Disruption of brain-derived neurotrophic factor (BDNF) biosynthesis and/or signaling has been implicated in the pathogenesis of Alzheimer's disease (AD). We used postmortem brain and fluid samples from 20 patients with variable severity of AD and 11 controls to investigate whether BDNF levels in serum and brain tissue correlated with hippocampal pathology. Total BDNF, precursor BDNF (pro-BDNF), and mature BDNF were measured in cerebrospinal fluid, serum, and 3 postmortem brain regions. Histological markers for AD pathology, the BDNF cognate receptor (TrkB), and glia were measured in the hippocampus (HIP). Lower pro-BDNF levels were observed in the entorhinal and frontal cortices in AD cases compared with controls. AD cases also exhibited significantly lower staining densities of the cognate BDNF receptor TrkB in the HIP compared with controls, and TrkB staining was inversely correlated with both Amylo-Glo and pTau staining in the same region, suggesting a relationship between the density of the cognate BDNF receptor and accumulation of AD pathology. In addition, higher serum pro-BDNF levels correlated with lower HIP pro-BDNF levels and higher pTau staining in the HIP. Total BDNF levels in cortical regions were also negatively correlated with Amylo-Glo staining in the HIP suggesting that reduced BDNF cortical levels might influence hippocampal amyloid accumulation. These results strongly suggest that altered BDNF and TrkB receptors are involved in AD pathology and therefore warrant investigations into therapies involving the BDNF pathway.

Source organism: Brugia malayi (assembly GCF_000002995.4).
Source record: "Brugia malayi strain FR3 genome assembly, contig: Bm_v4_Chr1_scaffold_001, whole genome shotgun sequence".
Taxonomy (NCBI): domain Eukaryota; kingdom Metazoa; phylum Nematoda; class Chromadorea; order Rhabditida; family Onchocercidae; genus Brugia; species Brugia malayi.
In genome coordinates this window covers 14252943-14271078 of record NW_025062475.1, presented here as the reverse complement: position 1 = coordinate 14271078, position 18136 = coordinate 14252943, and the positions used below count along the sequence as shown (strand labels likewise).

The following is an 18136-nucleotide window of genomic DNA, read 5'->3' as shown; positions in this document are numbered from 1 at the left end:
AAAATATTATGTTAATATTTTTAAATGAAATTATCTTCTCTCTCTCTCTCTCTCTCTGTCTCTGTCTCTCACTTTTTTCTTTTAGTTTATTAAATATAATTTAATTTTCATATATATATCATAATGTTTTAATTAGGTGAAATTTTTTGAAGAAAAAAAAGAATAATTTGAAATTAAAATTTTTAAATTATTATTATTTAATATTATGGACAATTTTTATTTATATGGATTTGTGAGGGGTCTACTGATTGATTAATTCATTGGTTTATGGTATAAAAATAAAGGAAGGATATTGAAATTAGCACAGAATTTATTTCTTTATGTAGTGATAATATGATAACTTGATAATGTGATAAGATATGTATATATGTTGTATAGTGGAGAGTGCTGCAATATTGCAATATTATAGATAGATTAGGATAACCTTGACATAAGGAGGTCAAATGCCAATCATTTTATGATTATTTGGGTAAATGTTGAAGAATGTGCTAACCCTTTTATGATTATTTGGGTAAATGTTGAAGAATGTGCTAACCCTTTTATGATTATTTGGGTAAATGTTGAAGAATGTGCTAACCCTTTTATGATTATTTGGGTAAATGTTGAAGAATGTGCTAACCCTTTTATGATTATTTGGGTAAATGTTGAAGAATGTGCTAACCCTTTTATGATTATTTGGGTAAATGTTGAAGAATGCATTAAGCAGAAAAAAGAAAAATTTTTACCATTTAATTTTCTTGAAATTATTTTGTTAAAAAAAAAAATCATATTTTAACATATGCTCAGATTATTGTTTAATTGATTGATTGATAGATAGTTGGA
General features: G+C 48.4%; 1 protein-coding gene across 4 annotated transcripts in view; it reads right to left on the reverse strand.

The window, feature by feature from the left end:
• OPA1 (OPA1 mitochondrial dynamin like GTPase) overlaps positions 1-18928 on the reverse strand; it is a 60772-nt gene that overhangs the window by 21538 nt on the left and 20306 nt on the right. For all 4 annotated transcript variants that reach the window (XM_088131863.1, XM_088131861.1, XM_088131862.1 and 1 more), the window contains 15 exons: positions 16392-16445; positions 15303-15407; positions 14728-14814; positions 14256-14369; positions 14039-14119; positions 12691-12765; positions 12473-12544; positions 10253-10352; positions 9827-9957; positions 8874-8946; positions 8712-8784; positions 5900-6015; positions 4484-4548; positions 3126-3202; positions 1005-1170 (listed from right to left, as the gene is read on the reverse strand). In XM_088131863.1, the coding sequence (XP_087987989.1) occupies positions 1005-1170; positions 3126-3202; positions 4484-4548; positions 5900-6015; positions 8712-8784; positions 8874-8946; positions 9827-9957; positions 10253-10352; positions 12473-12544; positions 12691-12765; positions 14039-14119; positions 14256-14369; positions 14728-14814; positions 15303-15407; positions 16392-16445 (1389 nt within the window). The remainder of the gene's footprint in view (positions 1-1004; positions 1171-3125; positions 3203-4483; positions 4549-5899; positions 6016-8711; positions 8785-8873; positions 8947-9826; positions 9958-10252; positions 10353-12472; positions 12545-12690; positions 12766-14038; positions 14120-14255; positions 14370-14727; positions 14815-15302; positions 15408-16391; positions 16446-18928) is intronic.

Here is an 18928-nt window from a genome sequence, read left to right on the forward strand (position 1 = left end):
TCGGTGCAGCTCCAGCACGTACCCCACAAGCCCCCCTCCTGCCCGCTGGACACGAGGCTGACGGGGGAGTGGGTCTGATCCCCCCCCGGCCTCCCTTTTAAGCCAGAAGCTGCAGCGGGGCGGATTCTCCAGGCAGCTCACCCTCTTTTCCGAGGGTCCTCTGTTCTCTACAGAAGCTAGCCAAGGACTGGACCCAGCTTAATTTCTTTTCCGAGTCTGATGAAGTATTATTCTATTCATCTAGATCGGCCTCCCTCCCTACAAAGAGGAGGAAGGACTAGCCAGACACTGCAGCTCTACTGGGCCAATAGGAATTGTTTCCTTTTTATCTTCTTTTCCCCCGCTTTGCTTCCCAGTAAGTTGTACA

Keywords: Alzheimer's disease; BDNF; Hippocampus; Neurotrophic factors; Pro-BDNF; TrkB.
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